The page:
Monday, May 17, 2010

The Pope in Portugal

It still boggles my mind that the Pope thinks he has moral authority.  During his visit to Portugal -- where the legislature passed a same-sex marriage bill that the President, a Catholic, has yet to sign -- Pope Benedict announced that gay marriage is an insidious and dangerous threat to the world.  Quotes The New York Times:
In a speech here to Catholic social service groups, Benedict called for initiatives aimed at protecting “the family based on the indissoluble marriage between a man and a woman, help to respond to some of today’s most insidious and dangerous threats to the common good.”
Now I might argue that widespread sexual abuse of children and its cover-up is the very definition of "insidious" and "dangerous,"  but I guess I'm a card carrying member of the reality community.

And remember, this is the same man who claimed that the blurring of gender roles as a result of things like gay marriage were threats to creation as serious as saving the rain forests and halting climate change.

Think about it: my living with my husband and two bassets, parenting two fabulous children, serving leadership roles in our church....that equals global warming?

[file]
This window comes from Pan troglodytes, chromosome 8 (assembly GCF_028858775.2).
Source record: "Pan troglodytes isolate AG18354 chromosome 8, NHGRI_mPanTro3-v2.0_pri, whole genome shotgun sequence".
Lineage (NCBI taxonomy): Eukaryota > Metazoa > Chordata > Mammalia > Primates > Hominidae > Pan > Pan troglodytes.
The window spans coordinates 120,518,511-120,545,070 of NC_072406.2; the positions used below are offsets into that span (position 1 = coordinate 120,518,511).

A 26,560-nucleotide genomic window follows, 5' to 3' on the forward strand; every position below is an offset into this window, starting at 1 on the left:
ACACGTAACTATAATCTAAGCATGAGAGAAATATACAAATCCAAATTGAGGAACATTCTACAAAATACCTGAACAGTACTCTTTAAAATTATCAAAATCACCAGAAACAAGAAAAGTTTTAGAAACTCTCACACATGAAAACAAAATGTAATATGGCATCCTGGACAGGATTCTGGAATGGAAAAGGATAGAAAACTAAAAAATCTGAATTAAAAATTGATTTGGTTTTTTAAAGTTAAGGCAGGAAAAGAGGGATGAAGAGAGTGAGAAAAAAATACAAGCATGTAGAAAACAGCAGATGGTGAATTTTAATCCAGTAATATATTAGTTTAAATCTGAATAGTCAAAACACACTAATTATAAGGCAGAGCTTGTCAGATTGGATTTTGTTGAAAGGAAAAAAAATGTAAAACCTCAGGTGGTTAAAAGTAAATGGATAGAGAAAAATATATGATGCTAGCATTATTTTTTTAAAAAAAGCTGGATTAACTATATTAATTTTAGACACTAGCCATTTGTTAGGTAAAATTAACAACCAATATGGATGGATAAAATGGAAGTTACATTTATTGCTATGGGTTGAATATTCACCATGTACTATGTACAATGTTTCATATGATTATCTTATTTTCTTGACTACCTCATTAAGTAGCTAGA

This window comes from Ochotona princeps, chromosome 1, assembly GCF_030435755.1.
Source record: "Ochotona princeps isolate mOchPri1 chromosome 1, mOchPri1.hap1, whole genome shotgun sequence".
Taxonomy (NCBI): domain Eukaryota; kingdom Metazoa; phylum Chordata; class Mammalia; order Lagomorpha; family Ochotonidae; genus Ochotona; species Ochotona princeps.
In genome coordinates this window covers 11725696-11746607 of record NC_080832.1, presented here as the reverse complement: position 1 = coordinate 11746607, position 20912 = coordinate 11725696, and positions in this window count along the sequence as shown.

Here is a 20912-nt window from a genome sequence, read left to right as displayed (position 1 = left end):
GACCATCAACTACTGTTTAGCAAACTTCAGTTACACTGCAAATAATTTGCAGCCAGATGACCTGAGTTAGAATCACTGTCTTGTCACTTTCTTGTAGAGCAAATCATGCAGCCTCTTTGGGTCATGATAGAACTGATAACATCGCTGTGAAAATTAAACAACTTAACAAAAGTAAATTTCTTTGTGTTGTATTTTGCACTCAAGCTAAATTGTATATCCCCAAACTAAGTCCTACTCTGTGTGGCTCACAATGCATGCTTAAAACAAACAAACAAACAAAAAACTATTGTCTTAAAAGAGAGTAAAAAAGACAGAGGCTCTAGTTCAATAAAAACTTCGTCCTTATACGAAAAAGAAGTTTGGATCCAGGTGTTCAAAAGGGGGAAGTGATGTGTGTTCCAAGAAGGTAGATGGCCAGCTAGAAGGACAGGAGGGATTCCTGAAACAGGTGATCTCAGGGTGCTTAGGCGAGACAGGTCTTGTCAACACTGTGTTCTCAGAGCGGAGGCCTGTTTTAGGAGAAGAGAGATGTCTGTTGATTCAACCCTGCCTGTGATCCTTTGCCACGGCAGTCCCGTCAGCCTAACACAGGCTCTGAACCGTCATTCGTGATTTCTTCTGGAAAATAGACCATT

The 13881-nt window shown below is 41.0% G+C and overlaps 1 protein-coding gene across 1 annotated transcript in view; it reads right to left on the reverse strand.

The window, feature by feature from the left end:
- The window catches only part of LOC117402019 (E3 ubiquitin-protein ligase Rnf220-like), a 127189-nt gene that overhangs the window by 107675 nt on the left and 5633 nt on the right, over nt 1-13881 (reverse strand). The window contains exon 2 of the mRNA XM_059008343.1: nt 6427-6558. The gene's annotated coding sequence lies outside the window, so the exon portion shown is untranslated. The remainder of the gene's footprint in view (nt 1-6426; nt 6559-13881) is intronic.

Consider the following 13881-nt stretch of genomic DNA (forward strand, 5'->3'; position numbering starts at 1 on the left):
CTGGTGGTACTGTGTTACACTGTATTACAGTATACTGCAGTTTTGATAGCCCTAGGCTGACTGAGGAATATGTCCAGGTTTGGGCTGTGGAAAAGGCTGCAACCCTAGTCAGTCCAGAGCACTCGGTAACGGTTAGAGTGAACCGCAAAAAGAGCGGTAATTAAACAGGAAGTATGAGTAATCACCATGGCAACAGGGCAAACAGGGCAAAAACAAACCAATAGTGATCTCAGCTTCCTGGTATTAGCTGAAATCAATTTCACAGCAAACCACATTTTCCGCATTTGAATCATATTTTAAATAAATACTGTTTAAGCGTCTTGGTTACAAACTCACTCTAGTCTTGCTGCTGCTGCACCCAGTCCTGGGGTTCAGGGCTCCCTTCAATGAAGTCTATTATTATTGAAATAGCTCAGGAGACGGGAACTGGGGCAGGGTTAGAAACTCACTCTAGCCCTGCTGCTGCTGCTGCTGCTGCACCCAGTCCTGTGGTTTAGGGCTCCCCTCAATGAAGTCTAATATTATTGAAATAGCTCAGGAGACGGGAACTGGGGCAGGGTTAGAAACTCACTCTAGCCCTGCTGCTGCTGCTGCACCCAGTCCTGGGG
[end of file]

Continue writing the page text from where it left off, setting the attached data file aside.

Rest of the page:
I agree wholeheartedly with Peter Tatchel of the gay rights group OUTrage  who said:
The Pope is fast losing all his sense of moral priorities. Compared to war, poverty and racism, gay marriage is a minor issue. It is not worthy of the Pope's moral outrage. In a world filled with hate and violence, he should be encouraging love and commitment, not denouncing it.
Or what  a spokesman for the Lesbian and Gay Christian Movement told the Telegraph about the Pope's condemnation:
It is one thing to oppose gay marriage from religious convictions and another to make such a claim about it when you look at issues such as teenage pregnancy, sexual disease, drug abuse, world poverty and war. This is an appalling, unfounded and unjust claim. I do not really see on what basis he can say gay marriage is among the most dangerous challenges to society. It ignores real social evils the Church and others should be addressing with far greater urgency.
Not much to add to that.

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